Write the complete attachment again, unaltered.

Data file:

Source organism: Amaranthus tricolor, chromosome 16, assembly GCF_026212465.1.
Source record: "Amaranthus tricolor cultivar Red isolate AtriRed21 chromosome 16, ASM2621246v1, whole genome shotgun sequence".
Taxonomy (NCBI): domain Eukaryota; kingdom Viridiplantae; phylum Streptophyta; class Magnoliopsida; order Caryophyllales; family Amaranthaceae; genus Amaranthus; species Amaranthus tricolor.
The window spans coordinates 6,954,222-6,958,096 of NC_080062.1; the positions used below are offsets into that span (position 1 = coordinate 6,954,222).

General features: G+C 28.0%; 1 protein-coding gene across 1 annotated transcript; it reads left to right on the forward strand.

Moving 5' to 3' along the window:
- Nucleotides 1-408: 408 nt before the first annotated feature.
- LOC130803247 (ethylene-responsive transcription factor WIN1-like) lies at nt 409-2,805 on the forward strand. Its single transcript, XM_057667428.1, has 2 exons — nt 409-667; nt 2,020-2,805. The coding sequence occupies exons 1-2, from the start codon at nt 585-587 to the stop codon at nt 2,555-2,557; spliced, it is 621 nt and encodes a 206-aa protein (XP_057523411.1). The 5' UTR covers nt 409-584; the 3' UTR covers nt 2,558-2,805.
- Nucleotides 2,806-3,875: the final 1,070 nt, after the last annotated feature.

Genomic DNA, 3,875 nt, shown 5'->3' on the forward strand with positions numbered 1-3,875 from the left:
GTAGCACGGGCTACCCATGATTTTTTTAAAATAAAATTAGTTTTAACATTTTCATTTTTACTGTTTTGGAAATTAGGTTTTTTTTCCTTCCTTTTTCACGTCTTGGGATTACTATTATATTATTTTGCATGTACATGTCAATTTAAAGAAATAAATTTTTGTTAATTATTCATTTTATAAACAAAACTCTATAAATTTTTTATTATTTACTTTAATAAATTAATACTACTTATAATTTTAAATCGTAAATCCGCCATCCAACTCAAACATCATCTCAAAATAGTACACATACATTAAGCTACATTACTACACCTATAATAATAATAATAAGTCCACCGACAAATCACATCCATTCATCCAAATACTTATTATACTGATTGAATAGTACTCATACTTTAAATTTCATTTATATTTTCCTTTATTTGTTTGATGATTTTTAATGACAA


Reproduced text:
Source organism: Amaranthus tricolor, chromosome 16, assembly GCF_026212465.1.
Source record: "Amaranthus tricolor cultivar Red isolate AtriRed21 chromosome 16, ASM2621246v1, whole genome shotgun sequence".
Taxonomy (NCBI): domain Eukaryota; kingdom Viridiplantae; phylum Streptophyta; class Magnoliopsida; order Caryophyllales; family Amaranthaceae; genus Amaranthus; species Amaranthus tricolor.
The window spans coordinates 6,954,222-6,958,096 of NC_080062.1; the positions used below are offsets into that span (position 1 = coordinate 6,954,222).

General features: G+C 28.0%; 1 protein-coding gene across 1 annotated transcript; it reads left to right on the forward strand.

Moving 5' to 3' along the window:
- Nucleotides 1-408: 408 nt before the first annotated feature.
- LOC130803247 (ethylene-responsive transcription factor WIN1-like) lies at nt 409-2,805 on the forward strand. Its single transcript, XM_057667428.1, has 2 exons — nt 409-667; nt 2,020-2,805. The coding sequence occupies exons 1-2, from the start codon at nt 585-587 to the stop codon at nt 2,555-2,557; spliced, it is 621 nt and encodes a 206-aa protein (XP_057523411.1). The 5' UTR covers nt 409-584; the 3' UTR covers nt 2,558-2,805.
- Nucleotides 2,806-3,875: the final 1,070 nt, after the last annotated feature.

Genomic DNA, 3,875 nt, shown 5'->3' on the forward strand with positions numbered 1-3,875 from the left:
GTAGCACGGGCTACCCATGATTTTTTTAAAATAAAATTAGTTTTAACATTTTCATTTTTACTGTTTTGGAAATTAGGTTTTTTTTCCTTCCTTTTTCACGTCTTGGGATTACTATTATATTATTTTGCATGTACATGTCAATTTAAAGAAATAAATTTTTGTTAATTATTCATTTTATAAACAAAACTCTATAAATTTTTTATTATTTACTTTAATAAATTAATACTACTTATAATTTTAAATCGTAAATCCGCCATCCAACTCAAACATCATCTCAAAATAGTACACATACATTAAGCTACATTACTACACCTATAATAATAATAATAAGTCCACCGACAAATCACATCCATTCATCCAAATACTTATTATACTGATTGAATAGTACTCATACTTTAAATTTCATTTATATTTTCCTTTATTTGTTTGATGATTTTTAATGACAA